Food retailers are finally showing their kinder and gentler sides by launching programs that acknowledge the plight of cash-strapped consumers.
Until recently, grocers weren't fully taking advantage of an opportunity to connect with shoppers as the economy fell into a tailspin and customers faced higher prices. Grocers, of course, automatically benefited as consumers switched from dining out to eating more meals at home. True, many chains launched programs around economic stimulus checks, and a large number fine-tuned offers in response to economic news. But most avoided unveiling large-scale initiatives to attract and keep hard-pressed shoppers.
Until now. A flood of newefforts shows how food retailers are competing for these consumers in innovative ways. Promotions leverage the entire toolbox of retail marketing, incorporating high-low and EDLP pricing, loyalty card programs, seasonal merchandising, coupons and other elements.
Much of the activity centers on the commodity wreaking the greatest havoc on wallets: fuel. Regular unleaded gas prices were approaching $4 a gallon in many areas just as the Memorial Day weekend got under way. Retailers ranging from Kroger to K-VA-T responded with programs connecting grocery purchases to gas savings. Kroger expanded its fuel discount program by linking the promotions of its family of stores around the country. The retailer's cardholders receive a discount of at least 10 cents per gallon at its gas stations for every $100 they spend at the grocery stores. Shoppers using a Kroger credit card get a 15 cents per gallon discount.
Yet consumers do not live by fuel alone. Surging food prices are prompting a series of additional promotions. H-E-B unveiled a “Big Savings Start Here” program late last month in the Houston area that reduces thousands of prices and boosts the value of weekly promotions, partly through new coupons. The company clearly tied the program to the economy with comments by a top executive about how consumers are increasingly challenged by higher prices.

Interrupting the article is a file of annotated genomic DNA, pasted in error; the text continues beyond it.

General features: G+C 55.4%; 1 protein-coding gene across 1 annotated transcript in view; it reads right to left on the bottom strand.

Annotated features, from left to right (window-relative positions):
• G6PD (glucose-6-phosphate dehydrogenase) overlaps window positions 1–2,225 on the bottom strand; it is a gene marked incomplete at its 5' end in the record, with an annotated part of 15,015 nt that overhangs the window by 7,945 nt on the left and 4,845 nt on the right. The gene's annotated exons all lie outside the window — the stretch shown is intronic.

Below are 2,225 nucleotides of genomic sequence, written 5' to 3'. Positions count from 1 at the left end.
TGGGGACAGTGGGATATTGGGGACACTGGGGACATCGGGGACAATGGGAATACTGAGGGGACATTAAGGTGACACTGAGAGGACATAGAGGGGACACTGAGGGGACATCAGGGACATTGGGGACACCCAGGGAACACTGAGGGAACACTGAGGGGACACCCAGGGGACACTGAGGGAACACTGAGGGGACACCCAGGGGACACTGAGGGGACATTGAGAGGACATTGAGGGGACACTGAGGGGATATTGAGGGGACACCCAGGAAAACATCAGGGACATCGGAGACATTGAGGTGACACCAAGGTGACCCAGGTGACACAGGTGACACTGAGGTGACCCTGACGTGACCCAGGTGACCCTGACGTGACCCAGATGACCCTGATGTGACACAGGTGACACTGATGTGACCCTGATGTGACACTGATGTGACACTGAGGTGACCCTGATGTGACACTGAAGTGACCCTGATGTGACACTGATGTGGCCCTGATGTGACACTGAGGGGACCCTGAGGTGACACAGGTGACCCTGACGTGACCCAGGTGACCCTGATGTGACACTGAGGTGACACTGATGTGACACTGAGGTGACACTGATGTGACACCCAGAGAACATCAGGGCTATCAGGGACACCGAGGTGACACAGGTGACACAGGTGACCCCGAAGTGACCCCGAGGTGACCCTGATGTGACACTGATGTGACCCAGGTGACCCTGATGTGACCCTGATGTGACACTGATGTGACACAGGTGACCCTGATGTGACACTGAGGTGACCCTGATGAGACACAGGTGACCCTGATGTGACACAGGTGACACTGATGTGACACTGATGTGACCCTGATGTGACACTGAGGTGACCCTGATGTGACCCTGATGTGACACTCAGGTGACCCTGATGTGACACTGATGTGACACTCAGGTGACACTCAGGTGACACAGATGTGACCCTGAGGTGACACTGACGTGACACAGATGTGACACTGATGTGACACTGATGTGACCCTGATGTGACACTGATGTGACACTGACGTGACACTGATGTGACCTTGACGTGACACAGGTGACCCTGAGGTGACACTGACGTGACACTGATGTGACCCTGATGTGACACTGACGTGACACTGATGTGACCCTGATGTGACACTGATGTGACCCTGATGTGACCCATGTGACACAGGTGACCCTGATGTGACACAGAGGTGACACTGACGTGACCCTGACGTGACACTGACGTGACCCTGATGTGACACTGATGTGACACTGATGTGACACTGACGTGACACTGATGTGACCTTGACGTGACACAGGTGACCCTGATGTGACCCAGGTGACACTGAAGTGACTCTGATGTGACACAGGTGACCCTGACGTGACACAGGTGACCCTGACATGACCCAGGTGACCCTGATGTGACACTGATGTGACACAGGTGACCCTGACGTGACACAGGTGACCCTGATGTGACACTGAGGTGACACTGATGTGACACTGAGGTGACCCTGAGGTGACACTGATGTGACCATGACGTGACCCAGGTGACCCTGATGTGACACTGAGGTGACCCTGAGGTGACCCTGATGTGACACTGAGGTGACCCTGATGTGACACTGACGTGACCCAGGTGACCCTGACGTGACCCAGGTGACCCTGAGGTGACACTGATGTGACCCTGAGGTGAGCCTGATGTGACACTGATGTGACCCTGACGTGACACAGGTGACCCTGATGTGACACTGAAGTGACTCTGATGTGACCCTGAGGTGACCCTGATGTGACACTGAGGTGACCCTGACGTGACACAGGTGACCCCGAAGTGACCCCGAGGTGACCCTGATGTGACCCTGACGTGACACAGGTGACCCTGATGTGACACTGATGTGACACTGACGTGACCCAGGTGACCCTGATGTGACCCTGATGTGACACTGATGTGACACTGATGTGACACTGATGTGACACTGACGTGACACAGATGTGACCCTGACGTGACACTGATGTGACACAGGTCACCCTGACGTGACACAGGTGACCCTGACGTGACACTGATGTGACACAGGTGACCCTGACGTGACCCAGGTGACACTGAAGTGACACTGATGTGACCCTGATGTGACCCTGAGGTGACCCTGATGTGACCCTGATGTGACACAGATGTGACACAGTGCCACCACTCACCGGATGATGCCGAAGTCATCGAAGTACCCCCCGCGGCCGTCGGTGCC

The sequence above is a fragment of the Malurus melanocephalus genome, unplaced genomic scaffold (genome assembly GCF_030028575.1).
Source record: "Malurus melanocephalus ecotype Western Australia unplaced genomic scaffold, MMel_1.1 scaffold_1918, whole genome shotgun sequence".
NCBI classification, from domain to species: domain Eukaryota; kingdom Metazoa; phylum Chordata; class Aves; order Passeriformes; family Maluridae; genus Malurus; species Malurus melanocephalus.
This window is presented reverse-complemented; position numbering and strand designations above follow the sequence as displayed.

Stop & Shop extended its existing EDLP program by lowering prices on more than 40 types of ice cream cones and toppings. While the move wasn't marketed with a direct link to the economy, it certainly gave the impression that the retailer was in touch by making ice cream more available to frazzled consumers just as the summer began.
The award for least subtle (yet on target) marketing pitch goes to Aldi, the discount chain of limited assortment stores, which circulated a press release promoting its economy-busting prices. “As food prices go up, up, up, Aldi prices remain less, less, less at the checkout,” the message began.
Behind Aldi's communication is the reality that discount food retailers are hoping to capitalize on trading down by shoppers who can't afford conventional outlets.
Food retailers' efforts will not reverse the economy's direction, but their promotions may just break up the economic heat wave with a little bit of summer breeze.